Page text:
When our daughter was growing up, just at the point of beginning school, I often took her out on a ‘special adventure’ — it was only when she was well into talking with her new school friends that she discovered that ‘going to the dump’ wasn’t really all that special. But visiting Allendale’s site is special for me even now.
Still open four days a week (Fri, Sat, Sun, Mon) with slightly truncated hours throughout dark winter evenings (6pm closing), the SUEZ-managed site is taken care of so capably by Stephen Forster, who has the unenviable job of trying to maintain some of the recycling rules, while also monitoring waste permits and keeping things tidy. The place really is a joy to visit, and by the way, you meet the nicest folks there too, all attending to their sorting tasks.
I’ve always tried to be a ‘Make do and mend’ sort of guy, but sometimes you have to admit defeat and get a new, more energy efficient appliance, like our new washing machine — hence my visit to drop the ancient model into the metal waste skip.
The skip for metal waste, for example, is always neatly stacked to get the most items into the smallest space; mounds of bottles in the bottle banks are raked down so more can be inserted; material that folks have mistakenly just dumped for landfill in the ‘General Waste’ container is hoiked out and put right: cardboard flattened in its skip; wood laid flat in its; paper and tin cans and light plastic in theirs. I see that the recycling proportion tends to vary between 60 and 80% of stuff deposited. I’ve watched Steve at work, and he’s very conscientious!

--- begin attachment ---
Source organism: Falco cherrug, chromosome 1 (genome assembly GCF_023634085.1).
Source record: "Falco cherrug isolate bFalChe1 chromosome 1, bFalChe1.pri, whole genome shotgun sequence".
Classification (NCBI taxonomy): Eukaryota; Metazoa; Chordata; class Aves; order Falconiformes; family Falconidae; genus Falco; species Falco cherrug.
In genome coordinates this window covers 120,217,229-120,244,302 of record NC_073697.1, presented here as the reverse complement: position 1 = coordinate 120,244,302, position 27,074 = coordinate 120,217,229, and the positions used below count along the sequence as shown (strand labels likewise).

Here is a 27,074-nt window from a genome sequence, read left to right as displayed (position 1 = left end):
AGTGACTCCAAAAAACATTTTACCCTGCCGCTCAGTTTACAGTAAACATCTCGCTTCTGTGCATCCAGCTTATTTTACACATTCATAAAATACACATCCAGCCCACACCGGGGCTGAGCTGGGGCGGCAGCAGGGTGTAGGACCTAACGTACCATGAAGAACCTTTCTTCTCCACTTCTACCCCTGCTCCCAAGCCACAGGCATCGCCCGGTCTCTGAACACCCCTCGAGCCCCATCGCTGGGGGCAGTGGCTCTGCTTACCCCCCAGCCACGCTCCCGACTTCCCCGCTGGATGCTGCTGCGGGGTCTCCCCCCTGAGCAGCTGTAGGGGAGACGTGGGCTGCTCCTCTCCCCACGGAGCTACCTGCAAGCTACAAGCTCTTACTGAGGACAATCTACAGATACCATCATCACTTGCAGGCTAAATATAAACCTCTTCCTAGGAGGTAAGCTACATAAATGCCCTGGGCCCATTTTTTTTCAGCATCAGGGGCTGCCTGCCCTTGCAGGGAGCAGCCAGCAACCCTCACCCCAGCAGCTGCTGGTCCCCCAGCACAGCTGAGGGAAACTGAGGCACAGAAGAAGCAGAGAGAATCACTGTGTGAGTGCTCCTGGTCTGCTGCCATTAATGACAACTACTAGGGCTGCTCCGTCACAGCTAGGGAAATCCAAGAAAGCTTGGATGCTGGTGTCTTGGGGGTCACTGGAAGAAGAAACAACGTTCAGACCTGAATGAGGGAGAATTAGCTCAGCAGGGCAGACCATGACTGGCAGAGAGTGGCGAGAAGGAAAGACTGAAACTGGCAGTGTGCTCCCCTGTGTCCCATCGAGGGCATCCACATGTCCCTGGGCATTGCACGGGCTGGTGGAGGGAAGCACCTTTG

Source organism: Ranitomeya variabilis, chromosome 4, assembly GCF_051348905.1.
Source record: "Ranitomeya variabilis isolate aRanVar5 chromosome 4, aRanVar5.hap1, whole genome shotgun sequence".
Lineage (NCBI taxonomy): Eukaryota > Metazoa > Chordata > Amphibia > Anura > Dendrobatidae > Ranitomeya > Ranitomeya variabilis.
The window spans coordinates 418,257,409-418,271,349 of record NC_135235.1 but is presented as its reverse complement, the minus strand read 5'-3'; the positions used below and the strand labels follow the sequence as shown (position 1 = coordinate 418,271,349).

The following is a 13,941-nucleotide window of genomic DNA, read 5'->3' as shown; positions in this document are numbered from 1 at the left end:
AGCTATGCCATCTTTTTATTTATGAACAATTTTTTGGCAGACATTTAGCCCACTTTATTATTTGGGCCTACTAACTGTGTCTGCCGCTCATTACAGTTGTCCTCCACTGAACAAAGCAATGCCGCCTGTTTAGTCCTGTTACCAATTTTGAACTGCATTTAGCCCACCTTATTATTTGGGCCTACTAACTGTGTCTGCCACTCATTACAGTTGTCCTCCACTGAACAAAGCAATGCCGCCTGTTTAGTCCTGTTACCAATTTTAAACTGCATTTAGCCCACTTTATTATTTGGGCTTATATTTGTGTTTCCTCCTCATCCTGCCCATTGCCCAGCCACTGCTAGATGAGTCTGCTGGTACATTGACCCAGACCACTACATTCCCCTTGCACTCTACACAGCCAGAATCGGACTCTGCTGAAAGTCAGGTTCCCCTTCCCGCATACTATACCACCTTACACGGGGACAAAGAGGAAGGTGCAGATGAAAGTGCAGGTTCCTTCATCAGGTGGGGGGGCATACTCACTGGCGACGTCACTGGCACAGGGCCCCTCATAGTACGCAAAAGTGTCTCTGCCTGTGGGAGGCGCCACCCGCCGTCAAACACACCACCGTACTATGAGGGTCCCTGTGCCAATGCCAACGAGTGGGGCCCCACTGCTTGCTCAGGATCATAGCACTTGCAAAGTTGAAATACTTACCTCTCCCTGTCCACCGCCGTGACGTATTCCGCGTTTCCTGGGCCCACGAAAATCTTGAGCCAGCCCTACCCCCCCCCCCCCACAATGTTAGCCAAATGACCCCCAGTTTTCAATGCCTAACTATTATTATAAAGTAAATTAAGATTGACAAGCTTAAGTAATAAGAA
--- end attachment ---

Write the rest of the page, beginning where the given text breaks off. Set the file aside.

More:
There’s a little skip for small domestic electricals, a larger one for broken old tellies, another copious container for garden waste, and another huge one for rigid plastic. There’s one for car batteries, one for fluorescent tubes, a couple for clothes recycling, and one for rubble. Oh, there’s also a container for used oil. There’s so much to recycle, but I’ve been persuaded that these days, it’s really not the place to have a child wandering around in, even though it’s such an education to see just what ‘treasures’ people throw away. But it can’t hurt for the little ones to see good recycling practice from an early age, from the safety of their child seat inside the car, now can it?
And as for treasures, there’s also a variety of ways to do conscientious recycling before the finality of the dump, whether it’s the Allendale Lions Charity Auction, or a brief note in the ‘Allendale area notices’ Facebook page. After all: “One person’s trash is another’s treasure.”